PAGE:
Sources have confirmed to The Tracking Board that Jonathan Jakubowicz is set to write and direct the remake of Sam Peckinpah’s western classic THE WILD BUNCH for Warner Bros. Jesse Ehrman and Julia Spiro will oversee for the studio.
Our sources also tell us that the remake will update the story to a contemporary setting, revolving around the CIA, dangerous drug cartels, and a thrilling heist against the backdrop of the Southern California-Mexico border. Jakubowicz will be working from previous drafts submitted by David Ayer and Brian Helgeland.
The 1969 original centered around an outlaw gang on the Texas-Mexico border, trying to exist in the changing “modern” world of 1913. As was typical of Peckinpah’s work, the film stirred up controversy for its depiction of graphic violence and its less-than-upstanding protagonists. Undoubtedly, the themes of adapting to unprecedented change will carry over in the remake, but the studio is hoping to push this as an action-adventure feature–not surprising given the stigma in Hollywood surrounding features labeled exclusively as ‘Westerns’.
The recent success of Sicario–which shares the setting and story elements of the proposed Wild remake–could also influence the direction the new film takes, potentially opening the door for a female to join the ranks of the Bunch. Another female-centric Western, Jane Got a Gun starring Natalie Portman, is set for distribution from the Weinstein Company this winter.
Warner isn’t the only studio launching a ‘contemporary’ Western remake. Last month, The Tracking Board exclusively reported that Paramount is re-imagining the John Wayne classic The Man Who Shot Liberty Valance, setting that story in 1980s Pennsylvania. This could signal a trend from the major studios, who seem determined to transform their own classic Western properties into stories that will connect with modern audiences.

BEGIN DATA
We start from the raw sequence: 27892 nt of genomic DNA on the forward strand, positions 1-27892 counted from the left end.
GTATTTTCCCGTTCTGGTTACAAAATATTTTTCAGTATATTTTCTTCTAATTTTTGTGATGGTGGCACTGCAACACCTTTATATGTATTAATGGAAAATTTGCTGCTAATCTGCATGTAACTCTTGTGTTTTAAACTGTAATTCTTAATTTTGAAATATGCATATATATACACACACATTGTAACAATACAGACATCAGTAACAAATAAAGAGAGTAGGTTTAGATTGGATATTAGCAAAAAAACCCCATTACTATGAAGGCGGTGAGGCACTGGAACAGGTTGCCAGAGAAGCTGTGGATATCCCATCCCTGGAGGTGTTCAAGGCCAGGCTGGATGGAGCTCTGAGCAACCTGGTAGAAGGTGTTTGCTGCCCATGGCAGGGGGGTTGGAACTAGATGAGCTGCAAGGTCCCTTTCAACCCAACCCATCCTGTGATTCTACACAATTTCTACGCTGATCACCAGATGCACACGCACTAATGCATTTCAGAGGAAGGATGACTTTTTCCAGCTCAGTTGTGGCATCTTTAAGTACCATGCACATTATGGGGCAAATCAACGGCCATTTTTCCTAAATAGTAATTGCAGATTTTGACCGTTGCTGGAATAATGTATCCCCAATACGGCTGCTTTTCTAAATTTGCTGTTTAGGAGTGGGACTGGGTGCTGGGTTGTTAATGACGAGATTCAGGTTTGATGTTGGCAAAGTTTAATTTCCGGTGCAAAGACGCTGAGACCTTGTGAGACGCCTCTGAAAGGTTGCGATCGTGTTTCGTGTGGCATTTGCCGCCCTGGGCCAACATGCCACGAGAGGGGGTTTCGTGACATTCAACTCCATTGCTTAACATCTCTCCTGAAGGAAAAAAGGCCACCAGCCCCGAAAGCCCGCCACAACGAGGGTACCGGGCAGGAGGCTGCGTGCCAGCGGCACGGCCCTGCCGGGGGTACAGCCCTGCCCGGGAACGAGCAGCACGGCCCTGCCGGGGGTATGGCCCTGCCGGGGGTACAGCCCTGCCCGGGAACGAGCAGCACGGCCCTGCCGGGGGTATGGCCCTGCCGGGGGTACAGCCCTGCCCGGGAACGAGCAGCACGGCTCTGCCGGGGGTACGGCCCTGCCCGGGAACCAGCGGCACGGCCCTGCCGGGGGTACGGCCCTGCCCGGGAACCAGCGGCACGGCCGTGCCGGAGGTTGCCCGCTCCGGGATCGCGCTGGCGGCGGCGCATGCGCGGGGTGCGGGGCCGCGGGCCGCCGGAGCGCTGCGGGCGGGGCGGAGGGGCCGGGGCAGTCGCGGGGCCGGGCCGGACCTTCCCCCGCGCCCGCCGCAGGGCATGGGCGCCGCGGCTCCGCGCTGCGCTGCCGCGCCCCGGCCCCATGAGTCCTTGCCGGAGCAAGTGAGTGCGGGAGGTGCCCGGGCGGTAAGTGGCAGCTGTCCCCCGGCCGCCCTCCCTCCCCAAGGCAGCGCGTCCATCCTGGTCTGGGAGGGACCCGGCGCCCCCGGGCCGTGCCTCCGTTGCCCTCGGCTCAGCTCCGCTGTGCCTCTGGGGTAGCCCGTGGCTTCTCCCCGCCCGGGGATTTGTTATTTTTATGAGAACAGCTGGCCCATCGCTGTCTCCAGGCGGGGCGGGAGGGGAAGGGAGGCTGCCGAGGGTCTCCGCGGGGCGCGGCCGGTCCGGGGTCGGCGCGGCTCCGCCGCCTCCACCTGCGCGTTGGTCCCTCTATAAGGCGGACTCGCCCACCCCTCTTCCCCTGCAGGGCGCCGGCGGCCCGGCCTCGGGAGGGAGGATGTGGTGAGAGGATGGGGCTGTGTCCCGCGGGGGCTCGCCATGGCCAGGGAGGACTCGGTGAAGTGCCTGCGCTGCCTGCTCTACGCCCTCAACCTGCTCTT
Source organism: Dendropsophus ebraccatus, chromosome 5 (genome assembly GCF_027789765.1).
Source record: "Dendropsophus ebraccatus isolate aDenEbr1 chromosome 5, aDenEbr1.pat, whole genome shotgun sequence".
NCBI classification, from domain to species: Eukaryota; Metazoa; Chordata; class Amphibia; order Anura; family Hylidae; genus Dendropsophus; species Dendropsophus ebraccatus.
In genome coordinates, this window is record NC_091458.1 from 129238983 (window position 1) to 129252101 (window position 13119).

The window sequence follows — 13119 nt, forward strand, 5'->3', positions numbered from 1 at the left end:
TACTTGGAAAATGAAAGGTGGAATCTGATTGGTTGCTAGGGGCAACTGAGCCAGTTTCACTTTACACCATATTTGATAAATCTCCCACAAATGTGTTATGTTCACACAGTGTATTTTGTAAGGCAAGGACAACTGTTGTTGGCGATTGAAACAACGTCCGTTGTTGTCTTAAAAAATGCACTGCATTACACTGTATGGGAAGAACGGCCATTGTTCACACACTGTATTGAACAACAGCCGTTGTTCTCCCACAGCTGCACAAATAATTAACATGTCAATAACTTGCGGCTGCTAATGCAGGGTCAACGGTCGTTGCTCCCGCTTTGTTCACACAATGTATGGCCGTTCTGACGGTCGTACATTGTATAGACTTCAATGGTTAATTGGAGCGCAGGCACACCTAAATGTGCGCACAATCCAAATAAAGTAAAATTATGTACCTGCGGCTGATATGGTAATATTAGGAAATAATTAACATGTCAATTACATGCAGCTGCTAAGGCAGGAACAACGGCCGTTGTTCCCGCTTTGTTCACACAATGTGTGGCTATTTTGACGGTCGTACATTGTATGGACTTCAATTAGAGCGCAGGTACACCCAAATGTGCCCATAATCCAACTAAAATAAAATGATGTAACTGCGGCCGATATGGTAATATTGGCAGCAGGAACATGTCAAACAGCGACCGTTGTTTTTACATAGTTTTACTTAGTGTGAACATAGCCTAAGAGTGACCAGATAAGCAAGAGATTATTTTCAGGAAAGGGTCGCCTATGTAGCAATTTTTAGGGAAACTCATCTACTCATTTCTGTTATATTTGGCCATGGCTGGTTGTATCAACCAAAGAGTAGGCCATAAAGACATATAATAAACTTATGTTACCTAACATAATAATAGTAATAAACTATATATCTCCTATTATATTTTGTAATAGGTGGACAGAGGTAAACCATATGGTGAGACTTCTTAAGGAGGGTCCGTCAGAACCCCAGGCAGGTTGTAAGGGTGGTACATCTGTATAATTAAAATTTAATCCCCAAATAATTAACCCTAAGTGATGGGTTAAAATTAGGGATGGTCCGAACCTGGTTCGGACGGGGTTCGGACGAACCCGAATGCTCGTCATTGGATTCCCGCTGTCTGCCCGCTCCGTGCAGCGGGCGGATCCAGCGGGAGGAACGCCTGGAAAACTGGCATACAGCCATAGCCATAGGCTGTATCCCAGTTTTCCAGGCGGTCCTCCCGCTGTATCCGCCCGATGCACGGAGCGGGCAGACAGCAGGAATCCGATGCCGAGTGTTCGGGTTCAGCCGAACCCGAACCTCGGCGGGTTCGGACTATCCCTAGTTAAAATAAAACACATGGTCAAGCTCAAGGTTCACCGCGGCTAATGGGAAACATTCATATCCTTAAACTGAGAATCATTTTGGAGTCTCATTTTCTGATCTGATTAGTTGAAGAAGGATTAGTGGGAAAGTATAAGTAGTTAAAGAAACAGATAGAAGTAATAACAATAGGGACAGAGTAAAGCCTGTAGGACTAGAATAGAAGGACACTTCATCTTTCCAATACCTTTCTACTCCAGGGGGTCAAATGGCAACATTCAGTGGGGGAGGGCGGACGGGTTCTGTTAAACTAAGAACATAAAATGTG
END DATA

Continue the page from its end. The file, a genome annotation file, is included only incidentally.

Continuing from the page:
The Venezuelan-born Jakubowicz rose to prominence with Secuestro Express, which explored one couple’s frightening journey through the underbelly of Caracas in the hands of three thugs who have made them their last payday–not dissimilar to the outlaws of The Wild Bunch who are determined to make one last score. That thriller went on to become Venezuela’s highest grossing film of all time, beating out Titanic and The Passion of the Christ.
The success of Secuestro led Jakubowicz, in 2010, to co-direct the HBO International series Profugos, which became the biggest action-driven original series ever made in Latin America. Recently, Jakubowicz wrote, directed and produced the $20 million Hands of Stone, the biopic about legendary boxer Roberto Duran and his trainer Ray Arcel–starring Edgar Ramirez and Robert De Niro.
Josh Lyons | Staff Writer